"As I mused, the fire burned"

Reflection on life as a person of faith.

Success through Failure: King David’s Human Side

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“So Solomon sat on the throne of his father David; and his kingdom was firmly established” 1 Kings 2:12

In his book, “Success through Failure” engineer Henry Petroski asserts that, “failure, not success…is the true touchstone of design.” Petroski is speaking of bridges but this thought is as true for we people of faith as it is for structural steel. It is the times we do not do God’s will that teach us the most about our faith.

The transition of David’s dynasty to his son Solomon is one filled with intrigue and spilled blood. Yet too often David and Solomon are seen as almost saintly figures whose perfection is held up for Christians to emulate. In his dream speech to God, Solomon continues this pretence by saying that his father was blessed because he, “walked before God in faithfulness, in righteousness, and in uprightness of heart toward God…”. (1 Kgs 3:6)

Wait a minute. Is this the same David who stole another man’s wife, ordered his murder (and others), and refused to serve justice over the rape of Tamar? We are witnessing some royal gilding of the lily by Solomon, who stands with a straight face before the Almighty and witnesses to David’s greatness.

Solomon himself has secured the throne with three murders, a banishment, and intermarriage with an Egyptian princess, all actions that don’t receive a high approval rating in the Old Testament. Yet Solomon continues his oration calling himself, “…only a little child…” and humbly asking for wisdom.

We reduce these nuanced and complex figures to 2-dimensional flannel-graph images with a simple moralistic story to back up the felt. David was a good king and God blessed him so if you’re a good person God will bless you as well. These men are far too complex to be reduced to any simple moralistic story that we can package up and pass on as a kind of “chicken soup for the new king” story on how to live a Godly life. Our reality is a little more nuanced.

Solomon is residing on the throne not as a result of David’s somewhat variable, “faithfulness, righteousness, and uprightness of heart”, and certainly not as a result of his own great humility. Solomon resides on his father’s throne because God has placed him there in spite of all he has done.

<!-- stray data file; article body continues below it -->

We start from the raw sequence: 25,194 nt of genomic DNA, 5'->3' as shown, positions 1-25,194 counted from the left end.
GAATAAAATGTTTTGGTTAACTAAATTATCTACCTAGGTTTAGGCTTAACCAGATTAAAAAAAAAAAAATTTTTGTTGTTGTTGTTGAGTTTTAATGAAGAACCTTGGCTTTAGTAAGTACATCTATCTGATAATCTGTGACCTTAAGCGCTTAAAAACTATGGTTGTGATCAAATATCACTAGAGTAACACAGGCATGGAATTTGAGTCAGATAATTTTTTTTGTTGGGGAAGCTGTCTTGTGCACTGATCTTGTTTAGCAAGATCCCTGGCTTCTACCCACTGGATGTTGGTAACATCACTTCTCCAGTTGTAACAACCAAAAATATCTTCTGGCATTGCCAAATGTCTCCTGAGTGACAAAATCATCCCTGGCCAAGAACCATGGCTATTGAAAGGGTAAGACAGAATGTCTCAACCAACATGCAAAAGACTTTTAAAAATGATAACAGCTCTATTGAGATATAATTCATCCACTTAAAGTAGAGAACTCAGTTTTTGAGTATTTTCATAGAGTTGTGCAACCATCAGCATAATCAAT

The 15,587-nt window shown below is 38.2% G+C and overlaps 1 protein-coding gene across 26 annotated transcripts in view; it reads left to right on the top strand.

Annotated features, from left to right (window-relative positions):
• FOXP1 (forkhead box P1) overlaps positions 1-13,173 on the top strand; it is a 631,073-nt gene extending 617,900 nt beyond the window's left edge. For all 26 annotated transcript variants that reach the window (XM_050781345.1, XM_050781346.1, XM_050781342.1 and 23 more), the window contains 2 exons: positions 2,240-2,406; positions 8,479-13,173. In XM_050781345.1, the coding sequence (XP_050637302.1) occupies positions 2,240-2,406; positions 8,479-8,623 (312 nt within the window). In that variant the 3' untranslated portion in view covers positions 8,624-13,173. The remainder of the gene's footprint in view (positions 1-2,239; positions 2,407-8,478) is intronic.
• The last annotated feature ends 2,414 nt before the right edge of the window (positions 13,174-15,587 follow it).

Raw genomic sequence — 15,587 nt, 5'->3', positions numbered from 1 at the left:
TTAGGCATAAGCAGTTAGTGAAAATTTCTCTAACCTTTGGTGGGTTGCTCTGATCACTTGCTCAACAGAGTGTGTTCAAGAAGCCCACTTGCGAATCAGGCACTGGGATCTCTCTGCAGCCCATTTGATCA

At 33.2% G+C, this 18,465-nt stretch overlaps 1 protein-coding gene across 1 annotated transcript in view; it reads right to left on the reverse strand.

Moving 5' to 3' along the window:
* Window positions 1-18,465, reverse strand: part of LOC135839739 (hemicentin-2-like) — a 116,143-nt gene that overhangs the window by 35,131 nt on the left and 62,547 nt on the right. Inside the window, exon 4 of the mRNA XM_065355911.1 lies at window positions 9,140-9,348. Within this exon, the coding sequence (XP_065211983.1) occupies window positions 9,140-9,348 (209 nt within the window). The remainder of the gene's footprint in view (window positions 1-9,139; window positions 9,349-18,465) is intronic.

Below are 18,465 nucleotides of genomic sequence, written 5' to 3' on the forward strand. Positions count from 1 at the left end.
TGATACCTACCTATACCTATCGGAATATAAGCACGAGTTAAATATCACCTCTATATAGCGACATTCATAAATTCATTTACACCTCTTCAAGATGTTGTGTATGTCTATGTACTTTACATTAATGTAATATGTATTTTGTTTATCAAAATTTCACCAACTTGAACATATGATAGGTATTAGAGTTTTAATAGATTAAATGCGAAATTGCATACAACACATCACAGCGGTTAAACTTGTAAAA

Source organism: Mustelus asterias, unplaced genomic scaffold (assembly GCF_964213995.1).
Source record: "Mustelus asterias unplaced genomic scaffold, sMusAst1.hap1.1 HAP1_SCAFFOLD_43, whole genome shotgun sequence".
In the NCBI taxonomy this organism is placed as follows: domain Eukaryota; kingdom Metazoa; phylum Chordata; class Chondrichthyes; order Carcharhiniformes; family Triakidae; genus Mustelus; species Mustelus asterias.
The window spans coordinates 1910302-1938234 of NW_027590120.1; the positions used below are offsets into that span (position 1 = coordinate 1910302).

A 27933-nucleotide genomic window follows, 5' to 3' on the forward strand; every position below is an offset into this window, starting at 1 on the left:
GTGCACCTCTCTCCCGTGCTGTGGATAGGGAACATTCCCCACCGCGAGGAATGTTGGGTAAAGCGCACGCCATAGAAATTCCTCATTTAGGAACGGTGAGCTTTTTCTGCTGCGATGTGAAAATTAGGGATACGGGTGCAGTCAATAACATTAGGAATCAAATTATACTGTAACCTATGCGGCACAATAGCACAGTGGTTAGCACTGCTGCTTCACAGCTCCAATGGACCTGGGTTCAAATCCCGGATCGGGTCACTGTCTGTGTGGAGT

This distinction is an essential one for us to understand. Rather than high and mighty figures that present us with unattainable levels of holiness, David and Solomon are very human figures who continually go astray from the righteous path. They are of far more use to us this way than the sanitized images of our Sunday School flannel-graph presentations, for as powerful people who struggle to do right, but still do wrong, David and Solomon are models of each of us.

David and Solomon, in this clear light, help us to understand Paul’s words when he says, “For I know that nothing good dwells within me, that is, in my flesh. I can will what is right, but I cannot do it. For I do not do the good I want, but the evil I do not want is what I do.” (Romans 7:18-19) In understanding their struggles following God we find help and solace in our own struggles, as we live in this troubling world and work to “understand what the will of the Lord is” (Ephesians 5:17b).

What is even more important than grasping the image of these two flawed men is God’s response. God does not reject their failing attempts to follow His law but rather says that David was a man after His own heart (1 Samuel 13:14). This is not because David was perfect but because he kept trying to be perfect, even though he failed. The response of God to that effort is to bless, to encourage and to remain in relationship.

This is great news for us. It doesn’t matter what you have done for the blessing of God is there because you keep on trying and not only if you achieve some level of perfection. Like designing bridges, it is in our failures that we learn what it truly means to be a follower of Christ. Like David and Solomon even when we fail and especially when we fail, that forgiveness will be there to encourage us to keep on struggling, and to keep on seeking God.


Written by sameo416

June 17, 2013 at 8:02 pm

Posted in Uncategorized

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